CAN-SPAM Doesn't Really Matter (At Least The Way You Think)

Earlier this week on July 7, the FTC's revisions to CAN-SPAM took effect. If you've worked in the email marketing world for any period of time, you have probably tired of hearing about CAN-SPAM. On any day, people misunderstand or misinterpret the act in any number of ways. The power of CAN-SPAM lies not in the act, but in what the act represents and the message it should deliver to everyone in the email business.

As an email service provider, it's always humorous when a prospective client sends us an RFP stating that we be responsible for ensuring they are CAN SPAM compliant. No one can ensure that you will follow the law. Wouldn't it be great if you could make your mechanic responsible for your speeding ticket? It just doesn't work that way. Every mailer is responsible for what they mail. An email service provider can ensure that the mechanics are in place (i.e. the unsubscribe page functions properly, and that the people who unsubscribed from your list are not mailed to again). However, what you mail and who you mail it to is as important as the mechanical components of your message when it comes to following the letter of the law.



I want to argue, however, that while it is important that you follow it, the letter of the law in the case of CAN-SPAM doesn't really matter. CAN-SPAM is a political response to a real problem to which a political solution does not exist. Anyone with a basic understanding of how the Internet works knows that our Congress outlawing spam won't slow it down. But politics usually trumps intelligence and logic. The Act is a gauntlet established by Congress designed to look good, but that accomplishes next to nothing when it comes to stemming the tide of true spam. What it does show is the power of the political process, and why it is important for us as an industry to go beyond CAN-SPAM to ensure that this Act is not the first in a series of steps that damage a great marketing communications channel.

Every emailer needs to be a responsible emailer. This means going beyond the letter of the law and looking at messaging from the perspective of the recipient. For many marketers, this means completely changing their perspective on the medium. Attend practically any email trade event, or read any of the trade press, and one will find the word "relevance" is used like a mantra. Yet some of the same people that attend these conferences and read the articles are likely to turn around and "blast" (a word that should be banished from any email marketer's vocabulary) a message per day during the holiday season to their house list to bump up sales. The conventional thinking of many of these marketers is "Well, they will see my message as relevant." They don't!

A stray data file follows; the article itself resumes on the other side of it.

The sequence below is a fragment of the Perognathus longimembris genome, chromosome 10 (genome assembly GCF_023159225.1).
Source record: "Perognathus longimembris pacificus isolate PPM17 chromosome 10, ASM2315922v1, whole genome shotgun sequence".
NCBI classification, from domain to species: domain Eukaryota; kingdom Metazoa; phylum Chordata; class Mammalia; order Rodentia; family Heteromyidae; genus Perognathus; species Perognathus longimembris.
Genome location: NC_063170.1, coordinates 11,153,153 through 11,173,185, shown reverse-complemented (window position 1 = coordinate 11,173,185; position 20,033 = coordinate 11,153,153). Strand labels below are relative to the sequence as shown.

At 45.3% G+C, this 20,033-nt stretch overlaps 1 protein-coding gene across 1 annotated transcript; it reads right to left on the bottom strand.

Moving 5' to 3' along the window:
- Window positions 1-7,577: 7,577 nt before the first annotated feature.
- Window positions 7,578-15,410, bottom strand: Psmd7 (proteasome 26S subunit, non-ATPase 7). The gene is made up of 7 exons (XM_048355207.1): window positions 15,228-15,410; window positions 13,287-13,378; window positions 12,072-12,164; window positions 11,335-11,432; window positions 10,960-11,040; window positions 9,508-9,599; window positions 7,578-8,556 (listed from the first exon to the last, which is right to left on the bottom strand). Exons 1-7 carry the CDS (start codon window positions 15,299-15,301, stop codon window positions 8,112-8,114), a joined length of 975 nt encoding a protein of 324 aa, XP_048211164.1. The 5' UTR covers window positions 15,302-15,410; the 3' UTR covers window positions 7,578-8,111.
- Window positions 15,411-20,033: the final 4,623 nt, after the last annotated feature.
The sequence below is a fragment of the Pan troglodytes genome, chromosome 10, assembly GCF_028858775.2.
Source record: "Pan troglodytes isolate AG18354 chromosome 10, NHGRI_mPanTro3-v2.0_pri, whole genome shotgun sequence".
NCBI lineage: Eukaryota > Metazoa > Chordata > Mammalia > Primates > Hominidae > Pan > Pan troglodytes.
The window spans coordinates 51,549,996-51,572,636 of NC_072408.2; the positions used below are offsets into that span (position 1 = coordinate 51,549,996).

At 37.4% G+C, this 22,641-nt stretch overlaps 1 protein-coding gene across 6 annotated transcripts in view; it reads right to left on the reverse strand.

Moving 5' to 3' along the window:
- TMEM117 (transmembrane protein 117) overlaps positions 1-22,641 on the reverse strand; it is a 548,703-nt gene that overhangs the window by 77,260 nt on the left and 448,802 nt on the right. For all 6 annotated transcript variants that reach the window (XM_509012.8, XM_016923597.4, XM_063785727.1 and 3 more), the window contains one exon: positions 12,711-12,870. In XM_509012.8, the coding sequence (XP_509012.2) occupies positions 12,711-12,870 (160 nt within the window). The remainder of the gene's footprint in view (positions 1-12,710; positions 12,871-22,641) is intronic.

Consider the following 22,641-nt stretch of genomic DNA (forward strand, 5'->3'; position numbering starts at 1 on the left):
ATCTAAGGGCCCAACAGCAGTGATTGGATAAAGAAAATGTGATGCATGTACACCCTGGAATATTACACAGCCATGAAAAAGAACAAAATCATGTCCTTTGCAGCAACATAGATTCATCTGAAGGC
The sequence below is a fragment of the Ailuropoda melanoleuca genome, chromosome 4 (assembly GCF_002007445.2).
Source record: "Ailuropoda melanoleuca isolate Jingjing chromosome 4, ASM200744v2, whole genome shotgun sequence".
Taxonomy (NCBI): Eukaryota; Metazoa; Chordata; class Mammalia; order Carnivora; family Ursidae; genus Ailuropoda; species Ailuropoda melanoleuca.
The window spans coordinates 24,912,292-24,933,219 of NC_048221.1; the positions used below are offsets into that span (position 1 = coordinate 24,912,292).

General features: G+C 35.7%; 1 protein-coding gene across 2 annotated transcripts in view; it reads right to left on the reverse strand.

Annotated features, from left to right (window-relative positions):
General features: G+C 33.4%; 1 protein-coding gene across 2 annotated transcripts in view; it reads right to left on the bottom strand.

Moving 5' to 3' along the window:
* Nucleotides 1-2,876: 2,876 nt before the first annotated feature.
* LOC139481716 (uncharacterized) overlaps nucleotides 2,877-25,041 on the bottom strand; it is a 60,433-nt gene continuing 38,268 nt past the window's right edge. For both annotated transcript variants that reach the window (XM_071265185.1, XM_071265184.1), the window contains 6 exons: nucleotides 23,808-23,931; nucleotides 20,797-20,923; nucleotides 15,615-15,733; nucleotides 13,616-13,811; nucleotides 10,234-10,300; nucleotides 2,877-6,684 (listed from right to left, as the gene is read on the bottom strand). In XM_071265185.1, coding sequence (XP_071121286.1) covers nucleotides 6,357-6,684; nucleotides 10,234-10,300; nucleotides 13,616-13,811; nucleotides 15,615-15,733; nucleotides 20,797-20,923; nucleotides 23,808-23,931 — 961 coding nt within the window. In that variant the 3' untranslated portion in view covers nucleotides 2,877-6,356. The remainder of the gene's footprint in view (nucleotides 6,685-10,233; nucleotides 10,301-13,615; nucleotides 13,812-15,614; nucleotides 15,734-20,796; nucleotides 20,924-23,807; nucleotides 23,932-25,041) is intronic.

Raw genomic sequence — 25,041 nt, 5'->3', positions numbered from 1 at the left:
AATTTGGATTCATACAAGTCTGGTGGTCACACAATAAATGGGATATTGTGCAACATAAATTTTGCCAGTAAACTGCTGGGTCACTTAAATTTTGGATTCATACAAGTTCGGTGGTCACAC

This kind of marketing, and other abuses of a marketing tool that offers incredible segmentation power, testing capability and true one-to-one customization, is what legislators will point to the next time they decide our industry is their cause célèbre by announcing that their e-mailboxes are too full of irrelevant messages.

Don't think they won't; we are a juicy target. Everyone hates spam, so politically you look great if you campaign against it (and if it hurts legitimate business instead of stemming the tide of spam, but gets the politicians reelected... so be it). If you don't think it can happen, speak with a telemarketing company about the Do Not Call List. Irresponsible mailing could easily kill the Golden Goose, and along with it many legitimate mailers who are using the medium responsibly.

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